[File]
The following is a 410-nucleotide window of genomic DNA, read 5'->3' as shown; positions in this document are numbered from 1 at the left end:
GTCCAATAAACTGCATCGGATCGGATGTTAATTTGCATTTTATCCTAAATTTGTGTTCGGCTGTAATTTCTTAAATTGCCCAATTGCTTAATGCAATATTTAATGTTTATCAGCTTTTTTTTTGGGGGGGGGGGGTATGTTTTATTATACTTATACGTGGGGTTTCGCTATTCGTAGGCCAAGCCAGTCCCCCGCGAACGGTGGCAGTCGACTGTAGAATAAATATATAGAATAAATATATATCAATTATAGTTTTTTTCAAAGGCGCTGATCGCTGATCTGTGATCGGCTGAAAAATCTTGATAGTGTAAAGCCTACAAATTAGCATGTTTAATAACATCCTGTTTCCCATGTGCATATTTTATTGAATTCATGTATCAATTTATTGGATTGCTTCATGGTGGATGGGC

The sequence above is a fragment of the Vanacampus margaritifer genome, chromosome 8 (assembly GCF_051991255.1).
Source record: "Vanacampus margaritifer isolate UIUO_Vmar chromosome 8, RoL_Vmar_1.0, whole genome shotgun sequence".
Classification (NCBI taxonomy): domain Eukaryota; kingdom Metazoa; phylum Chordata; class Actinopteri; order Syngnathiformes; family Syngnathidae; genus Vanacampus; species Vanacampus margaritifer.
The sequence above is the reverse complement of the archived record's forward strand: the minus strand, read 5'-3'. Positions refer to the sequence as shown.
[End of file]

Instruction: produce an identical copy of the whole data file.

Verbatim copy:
The following is a 410-nucleotide window of genomic DNA, read 5'->3' as shown; positions in this document are numbered from 1 at the left end:
GTCCAATAAACTGCATCGGATCGGATGTTAATTTGCATTTTATCCTAAATTTGTGTTCGGCTGTAATTTCTTAAATTGCCCAATTGCTTAATGCAATATTTAATGTTTATCAGCTTTTTTTTTGGGGGGGGGGGGTATGTTTTATTATACTTATACGTGGGGTTTCGCTATTCGTAGGCCAAGCCAGTCCCCCGCGAACGGTGGCAGTCGACTGTAGAATAAATATATAGAATAAATATATATCAATTATAGTTTTTTTCAAAGGCGCTGATCGCTGATCTGTGATCGGCTGAAAAATCTTGATAGTGTAAAGCCTACAAATTAGCATGTTTAATAACATCCTGTTTCCCATGTGCATATTTTATTGAATTCATGTATCAATTTATTGGATTGCTTCATGGTGGATGGGC

The sequence above is a fragment of the Vanacampus margaritifer genome, chromosome 8 (assembly GCF_051991255.1).
Source record: "Vanacampus margaritifer isolate UIUO_Vmar chromosome 8, RoL_Vmar_1.0, whole genome shotgun sequence".
Classification (NCBI taxonomy): domain Eukaryota; kingdom Metazoa; phylum Chordata; class Actinopteri; order Syngnathiformes; family Syngnathidae; genus Vanacampus; species Vanacampus margaritifer.
The sequence above is the reverse complement of the archived record's forward strand: the minus strand, read 5'-3'. Positions refer to the sequence as shown.